What I learned from these grape-drying huts was that the key to a dwelling in a desert below sea level was creating shadows by bricks, poplar, and a few branches and leaves as well as ventilating the room.
I visited seven Uyghur settlements while in Turpan. I have marked the locations of six out of those seven settlements and the aforementioned grape-drying huts in the map below. It seemed as if there were many people from the Han clan located in the center of the city adorned with grid-like wide roads while the Uyghur settlements were located in the surrounding green areas.
The first thing about the Uyghur settlements that surprised me was their vast exterior. In summertime, occupations of the settlement put a large bed on their patio and sleep on it. On the patio were shadows created by grapevine roofs, offering up a rather comfortable space. It reminded me of my accommodation: the dwelling was renovated from a Uyghur-style house. Lacking an air conditioner, it was so hot at midnight I went out to patio where I could sleep much more comfortably. I understood the “Uyghur space” from experience.
They sleep outside during summer, but thatʼs not possible during cold winter. Normally, a robust brick house is built next to open patio. The house is shelter-like space with only a little opening and seems rarely used during summer.
They cool themselves in an airy, shadowy space resembling grape-drying huts during the summer and fight the cold weather inside the bricks during the winter. In other words, wisdom for everyday life dictates that one must migrate within their property in accordance with the seasons. Therefore the inner space (brick house) and the outer space (patio) coexist in equal proportion within the property, and that constitutes a basic form of the Uyghur settlements.
As can be seen in the photos below, some patios have a robust roof covering them. As for the pillars supporting the roof, today they have been replaced by a single steel one. With the exception of a few added modern materials that did not exist in the land, the inhabitants of the Uygur settlements have not changed the basic form of their dwelling. This is proof that such a form suits the land they live in.
However, if you build a patio surrounded by bricks you can protect your privacy but light and air become scant. If you look closely, you can see pockets of gapped brick at the top of the walls touching the roof. Though it may look like a series of patterns, it is actually a window meant to usher in light and air.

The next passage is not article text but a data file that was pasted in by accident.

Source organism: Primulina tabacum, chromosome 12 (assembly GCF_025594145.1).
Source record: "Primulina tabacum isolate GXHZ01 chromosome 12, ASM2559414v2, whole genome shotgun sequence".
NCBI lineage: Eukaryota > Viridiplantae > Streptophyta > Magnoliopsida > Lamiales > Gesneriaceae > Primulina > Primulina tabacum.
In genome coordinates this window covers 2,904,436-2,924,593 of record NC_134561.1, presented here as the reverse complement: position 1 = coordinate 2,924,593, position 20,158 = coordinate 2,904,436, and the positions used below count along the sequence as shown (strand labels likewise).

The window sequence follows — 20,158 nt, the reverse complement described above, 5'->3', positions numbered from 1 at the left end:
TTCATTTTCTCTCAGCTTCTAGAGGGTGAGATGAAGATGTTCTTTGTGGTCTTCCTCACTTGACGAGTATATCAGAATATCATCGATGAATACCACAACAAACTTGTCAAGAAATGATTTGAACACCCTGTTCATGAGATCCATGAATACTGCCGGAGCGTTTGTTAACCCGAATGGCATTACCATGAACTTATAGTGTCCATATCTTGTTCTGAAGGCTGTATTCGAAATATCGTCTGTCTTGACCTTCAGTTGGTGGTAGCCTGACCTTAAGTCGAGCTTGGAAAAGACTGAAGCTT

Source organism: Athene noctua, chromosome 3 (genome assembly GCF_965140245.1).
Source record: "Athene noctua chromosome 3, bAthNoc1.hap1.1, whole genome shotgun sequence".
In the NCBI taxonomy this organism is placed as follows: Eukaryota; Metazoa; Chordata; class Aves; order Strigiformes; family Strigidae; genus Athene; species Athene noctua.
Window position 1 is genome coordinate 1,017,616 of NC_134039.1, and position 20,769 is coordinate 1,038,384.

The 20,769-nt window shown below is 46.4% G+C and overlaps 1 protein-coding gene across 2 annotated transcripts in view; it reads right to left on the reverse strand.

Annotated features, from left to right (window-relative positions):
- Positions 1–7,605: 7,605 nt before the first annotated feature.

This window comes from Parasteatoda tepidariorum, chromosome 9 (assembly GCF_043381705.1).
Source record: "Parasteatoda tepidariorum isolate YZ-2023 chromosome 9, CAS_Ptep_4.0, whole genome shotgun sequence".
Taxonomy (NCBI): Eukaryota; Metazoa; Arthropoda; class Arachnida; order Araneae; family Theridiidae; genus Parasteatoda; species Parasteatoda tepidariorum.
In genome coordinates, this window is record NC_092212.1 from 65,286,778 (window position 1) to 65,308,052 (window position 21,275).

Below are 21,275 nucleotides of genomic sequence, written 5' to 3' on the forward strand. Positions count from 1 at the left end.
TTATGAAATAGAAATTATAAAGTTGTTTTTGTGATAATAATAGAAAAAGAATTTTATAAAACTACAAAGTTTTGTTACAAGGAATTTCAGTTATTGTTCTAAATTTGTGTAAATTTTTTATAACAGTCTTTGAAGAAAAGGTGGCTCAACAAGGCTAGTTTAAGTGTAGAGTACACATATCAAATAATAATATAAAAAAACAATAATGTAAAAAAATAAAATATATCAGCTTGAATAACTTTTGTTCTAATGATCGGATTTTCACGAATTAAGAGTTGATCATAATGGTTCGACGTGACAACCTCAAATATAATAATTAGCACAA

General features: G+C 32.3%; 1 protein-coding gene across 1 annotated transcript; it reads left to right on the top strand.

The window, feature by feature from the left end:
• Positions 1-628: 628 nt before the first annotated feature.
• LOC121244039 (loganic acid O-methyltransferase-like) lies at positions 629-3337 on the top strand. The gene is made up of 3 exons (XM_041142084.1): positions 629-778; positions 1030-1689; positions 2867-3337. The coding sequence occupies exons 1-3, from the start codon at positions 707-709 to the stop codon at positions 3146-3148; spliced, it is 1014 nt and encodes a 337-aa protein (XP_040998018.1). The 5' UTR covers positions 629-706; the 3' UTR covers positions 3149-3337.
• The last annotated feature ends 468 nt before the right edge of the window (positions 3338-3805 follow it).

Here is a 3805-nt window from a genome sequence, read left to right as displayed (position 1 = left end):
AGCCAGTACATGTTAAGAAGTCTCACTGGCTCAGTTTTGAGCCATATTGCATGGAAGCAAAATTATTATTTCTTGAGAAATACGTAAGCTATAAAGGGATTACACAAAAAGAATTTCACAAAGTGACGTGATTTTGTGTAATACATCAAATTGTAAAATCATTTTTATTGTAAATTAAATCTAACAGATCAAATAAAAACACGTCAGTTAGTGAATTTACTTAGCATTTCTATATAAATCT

Later, I visited the village of Piqan, not far from Turpan. There I realized the importance of these mysterious pockets of gapped brick.
While watching from the entrance of their patio two older men and a boy drinking tea, they invited me in. They greeted me with the traditional Muslim greeting, assalamu alaikum. One of the men offered me naan-like hard bread and tea, and the elementary school boy showed around their home.
Perhaps a result of the sands traveling by wind from the nearby desert, this house, too, had created an enclosed patio. Here, too, we see gaps just below its roof. As a result of these gaps the roof appears to be lifted; they also draw in light and air. The gaps also soften direct sunlight, serving as a cushion against the strong sun.
Thanks to boyʼs guidance I could climb up the roof. The lifted roof looks like this from outside.
A double-opening has been created as if drawing patterns while a straw-like roof made of poplar and leaves has been placed onto it.
This opening is their most inventive architectural device, I thought to myself. With excitement I started to write a partial detail drawing, and the boy looked curiously at this strange Oriental man.
Looking around, I realized that surrounding houses also had their own brand of lifted roofs. About 5m above their living space was a vast world of light and wind. The lifted roof is a small but great invention that makes an unforgiving nature more amenable to a human living environment.
Taguma was born in Shizuoka prefecture in 1992 and grew up in Tokyo. In 2014, he graduated from the Department of Architecture (Creative Science and Engineering) of Waseda University. He received a gold medal for his graduation project in architecture and received top recognition for his graduation thesis. From April 2014 he began life as a graduate student in architectural history, studying under Norihito Nakatani. In June of 2014 he proposed a restoration plan for residents of Izu Ōshima for a sediment-related disaster. This would become his graduation project. In 2015 he took a year off from school to travel around villages and folk houses in 11 countries in Asia and the Middle East, visiting countries from China to Israel. In Yilan County,Taiwan, he worked as an intern at Fieldoffice Architects.